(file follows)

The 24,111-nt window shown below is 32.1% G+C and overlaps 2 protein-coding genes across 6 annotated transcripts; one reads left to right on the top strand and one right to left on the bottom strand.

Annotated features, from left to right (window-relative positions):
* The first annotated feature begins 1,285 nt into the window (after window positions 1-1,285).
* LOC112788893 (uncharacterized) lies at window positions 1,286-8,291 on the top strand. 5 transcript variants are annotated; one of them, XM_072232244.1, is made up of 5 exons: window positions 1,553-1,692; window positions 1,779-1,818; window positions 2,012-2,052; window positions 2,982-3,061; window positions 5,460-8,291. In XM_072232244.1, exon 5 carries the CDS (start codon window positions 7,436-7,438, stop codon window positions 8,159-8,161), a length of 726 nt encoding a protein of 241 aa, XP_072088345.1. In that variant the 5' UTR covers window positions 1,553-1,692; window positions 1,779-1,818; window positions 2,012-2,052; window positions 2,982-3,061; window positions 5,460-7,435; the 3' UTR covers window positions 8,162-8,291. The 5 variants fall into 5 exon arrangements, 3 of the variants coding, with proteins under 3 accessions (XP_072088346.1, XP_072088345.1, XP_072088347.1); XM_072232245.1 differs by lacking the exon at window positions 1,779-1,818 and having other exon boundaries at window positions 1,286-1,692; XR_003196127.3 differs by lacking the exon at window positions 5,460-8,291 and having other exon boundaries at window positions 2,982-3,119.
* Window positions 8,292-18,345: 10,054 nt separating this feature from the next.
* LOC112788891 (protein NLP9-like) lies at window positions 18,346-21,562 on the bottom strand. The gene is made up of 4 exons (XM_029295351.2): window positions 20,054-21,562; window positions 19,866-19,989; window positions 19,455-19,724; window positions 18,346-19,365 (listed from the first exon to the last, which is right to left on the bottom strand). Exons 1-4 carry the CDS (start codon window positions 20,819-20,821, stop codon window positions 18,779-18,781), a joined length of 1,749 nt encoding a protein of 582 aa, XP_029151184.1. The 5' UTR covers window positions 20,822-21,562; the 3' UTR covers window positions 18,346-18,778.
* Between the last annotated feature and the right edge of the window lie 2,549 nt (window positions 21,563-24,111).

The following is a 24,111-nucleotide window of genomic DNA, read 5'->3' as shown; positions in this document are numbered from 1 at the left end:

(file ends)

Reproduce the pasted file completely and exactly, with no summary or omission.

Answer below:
The 24,111-nt window shown below is 32.1% G+C and overlaps 2 protein-coding genes across 6 annotated transcripts; one reads left to right on the top strand and one right to left on the bottom strand.

Annotated features, from left to right (window-relative positions):
* The first annotated feature begins 1,285 nt into the window (after window positions 1-1,285).
* LOC112788893 (uncharacterized) lies at window positions 1,286-8,291 on the top strand. 5 transcript variants are annotated; one of them, XM_072232244.1, is made up of 5 exons: window positions 1,553-1,692; window positions 1,779-1,818; window positions 2,012-2,052; window positions 2,982-3,061; window positions 5,460-8,291. In XM_072232244.1, exon 5 carries the CDS (start codon window positions 7,436-7,438, stop codon window positions 8,159-8,161), a length of 726 nt encoding a protein of 241 aa, XP_072088345.1. In that variant the 5' UTR covers window positions 1,553-1,692; window positions 1,779-1,818; window positions 2,012-2,052; window positions 2,982-3,061; window positions 5,460-7,435; the 3' UTR covers window positions 8,162-8,291. The 5 variants fall into 5 exon arrangements, 3 of the variants coding, with proteins under 3 accessions (XP_072088346.1, XP_072088345.1, XP_072088347.1); XM_072232245.1 differs by lacking the exon at window positions 1,779-1,818 and having other exon boundaries at window positions 1,286-1,692; XR_003196127.3 differs by lacking the exon at window positions 5,460-8,291 and having other exon boundaries at window positions 2,982-3,119.
* Window positions 8,292-18,345: 10,054 nt separating this feature from the next.
* LOC112788891 (protein NLP9-like) lies at window positions 18,346-21,562 on the bottom strand. The gene is made up of 4 exons (XM_029295351.2): window positions 20,054-21,562; window positions 19,866-19,989; window positions 19,455-19,724; window positions 18,346-19,365 (listed from the first exon to the last, which is right to left on the bottom strand). Exons 1-4 carry the CDS (start codon window positions 20,819-20,821, stop codon window positions 18,779-18,781), a joined length of 1,749 nt encoding a protein of 582 aa, XP_029151184.1. The 5' UTR covers window positions 20,822-21,562; the 3' UTR covers window positions 18,346-18,778.
* Between the last annotated feature and the right edge of the window lie 2,549 nt (window positions 21,563-24,111).

The following is a 24,111-nucleotide window of genomic DNA, read 5'->3' as shown; positions in this document are numbered from 1 at the left end: